1. What’s more sad is the telemedicine in all other facets of healthcare is old news. There are so many other forms of technology where tele is just a small piece of the puzzle; care plans along with increased patient engagement (educational text messages for instance) is the real game changer due to the fact that co-morbidities like heart disease, diabetes and mental health impact the success or failure of injuries or other health issues.

  2. Sedgwick has a tele-medicine pilot program going on now out in California. They are planning on adding other offices over next 3-4 months as they develop the program and get the kinks out. So, hopefully, we are on the cutting edge of things…

  3. Then there is the resistance to my idea to solve the physician and nurse shortage predicted. And to save money.

  4. Joe,

    Really!? The Mets! Talk about a broken system but, we will save that for another time.

    I do want to challenge you on the notion of WC as a declining industry. Not to sound like a broken record but, the claim “volume” in WC is not declining nor are the loss costs which are factors that affect service providers. There is no question that the Rates on the other hand are but, that is a math problem. if you look at the “volume” over the last 5 years you could say it was flat or slightly increasing. One good report to check out is the CHSWC 2016 Annual Report. It is one of the few reports that gives actual claim counts (not sure why many others don’t but C’est La Vie). It shows that over the last 5 years in CA that claim counts have risen slightly even though “rates per” have been declining.

    Don’t get me wrong, there has been a decline in overall claim volume over the last 25 years but, more recently I would argue that it remains flat. While being flat for service providers or even increasing slightly is not a great thing, it is not in decline.

    John Burton did a great piece on claim count decline, finding that a good deal of the change previously was due to a change in causation standard. Since most states have already made that change (IL is one of the few who haven’t and based on the political stalemate going on there not likely to soon) so, the well is dry there.

    I also think the litigation around Uber and some other gig economy companies may change the tide on “who is an employee” and what WC benefits are required.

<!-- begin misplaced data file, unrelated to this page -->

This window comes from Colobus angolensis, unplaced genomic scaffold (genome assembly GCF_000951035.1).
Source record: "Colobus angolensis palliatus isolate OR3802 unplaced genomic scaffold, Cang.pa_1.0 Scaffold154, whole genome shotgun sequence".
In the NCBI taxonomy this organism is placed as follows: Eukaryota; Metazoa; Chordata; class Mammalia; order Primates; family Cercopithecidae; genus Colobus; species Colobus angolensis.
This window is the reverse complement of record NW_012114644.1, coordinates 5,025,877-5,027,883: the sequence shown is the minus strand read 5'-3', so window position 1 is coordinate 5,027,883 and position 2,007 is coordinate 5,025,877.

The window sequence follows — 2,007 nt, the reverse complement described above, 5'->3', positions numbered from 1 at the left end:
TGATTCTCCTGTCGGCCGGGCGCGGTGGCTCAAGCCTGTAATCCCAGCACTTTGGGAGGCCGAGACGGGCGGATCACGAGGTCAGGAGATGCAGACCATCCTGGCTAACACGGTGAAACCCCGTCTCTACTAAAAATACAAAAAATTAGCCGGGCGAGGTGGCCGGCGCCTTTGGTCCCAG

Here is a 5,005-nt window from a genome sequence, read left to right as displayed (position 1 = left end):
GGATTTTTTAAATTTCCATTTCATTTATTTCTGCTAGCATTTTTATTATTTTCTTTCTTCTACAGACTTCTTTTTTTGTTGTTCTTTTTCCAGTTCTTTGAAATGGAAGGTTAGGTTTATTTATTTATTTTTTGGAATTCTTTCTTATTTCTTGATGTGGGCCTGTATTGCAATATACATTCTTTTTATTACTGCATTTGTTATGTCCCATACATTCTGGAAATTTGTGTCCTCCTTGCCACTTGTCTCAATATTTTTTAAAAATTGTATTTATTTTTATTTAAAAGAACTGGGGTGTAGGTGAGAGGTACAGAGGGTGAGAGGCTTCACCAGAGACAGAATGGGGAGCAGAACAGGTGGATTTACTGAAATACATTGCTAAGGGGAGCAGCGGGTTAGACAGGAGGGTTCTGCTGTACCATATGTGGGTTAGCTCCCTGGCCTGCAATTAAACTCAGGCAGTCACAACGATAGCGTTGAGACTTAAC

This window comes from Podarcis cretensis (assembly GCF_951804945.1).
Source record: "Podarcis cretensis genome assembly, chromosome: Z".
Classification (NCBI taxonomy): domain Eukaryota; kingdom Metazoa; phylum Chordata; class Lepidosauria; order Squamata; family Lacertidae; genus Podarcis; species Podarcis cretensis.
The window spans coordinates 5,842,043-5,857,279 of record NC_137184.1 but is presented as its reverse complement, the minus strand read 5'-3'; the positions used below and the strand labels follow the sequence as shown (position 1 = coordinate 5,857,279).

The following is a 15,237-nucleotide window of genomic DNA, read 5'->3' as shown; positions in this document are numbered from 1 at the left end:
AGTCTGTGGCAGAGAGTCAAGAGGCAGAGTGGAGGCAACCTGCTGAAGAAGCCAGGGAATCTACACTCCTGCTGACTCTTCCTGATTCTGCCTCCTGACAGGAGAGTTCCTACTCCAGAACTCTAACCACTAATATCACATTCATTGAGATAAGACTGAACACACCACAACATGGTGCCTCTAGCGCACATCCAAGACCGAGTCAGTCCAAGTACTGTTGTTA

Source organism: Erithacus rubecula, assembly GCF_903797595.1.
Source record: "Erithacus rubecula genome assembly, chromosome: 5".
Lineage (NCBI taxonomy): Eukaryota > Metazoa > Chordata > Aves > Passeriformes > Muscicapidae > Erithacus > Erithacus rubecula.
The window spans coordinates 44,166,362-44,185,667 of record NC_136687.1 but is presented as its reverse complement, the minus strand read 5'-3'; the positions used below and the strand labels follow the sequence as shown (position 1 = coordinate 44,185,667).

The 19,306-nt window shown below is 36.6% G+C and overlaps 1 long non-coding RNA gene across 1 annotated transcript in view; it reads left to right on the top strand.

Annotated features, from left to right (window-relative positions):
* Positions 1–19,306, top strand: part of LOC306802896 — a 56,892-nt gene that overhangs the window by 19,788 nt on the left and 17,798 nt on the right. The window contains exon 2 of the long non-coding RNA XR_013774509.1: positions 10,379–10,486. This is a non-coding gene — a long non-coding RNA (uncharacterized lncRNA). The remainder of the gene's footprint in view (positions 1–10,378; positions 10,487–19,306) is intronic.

Last but, certainly not least, is the fraud component which you and others have raised as serious concern more recently. You can’t have claims if there is no WC coverage or owners are playing games with the injured workers. As states step up enforcement, I think we will find all sorts of interesting things start crawling out from under this rock.

    My point in all this is that I don’t believe, based on the claim volume data, that the WC industry is in a decline for service providers and that claim volume will increase over time albeit slowly.

    • Ken – thanks for the comment. Looks lke there is a difference as you are referring to total volume and I’m focused on frequency. According to NCCI frequency has been down every year save 2 since 1995. Also, I’m in the midst of my annual survey of drug management in work comp, and the vast majority of respondents are telling me their claim volume has decreased.NCCI AIS 2017

  5. Joe, this is a great follow up post from your blog yesterday. Your description almost mirrors the white paper Consumer Health Connections (CHC) just released. We are excited to offer a solid, reliable and scalable telepresence platform to streamline the claims and case management process! Offering transparency and accuracy via a recorded telepresence intake saves time and money while providing a personal touch. Thank you for sharing your thoughts and opinions on how important innovation is in this industry. Companies have an opportunity to lead or follow!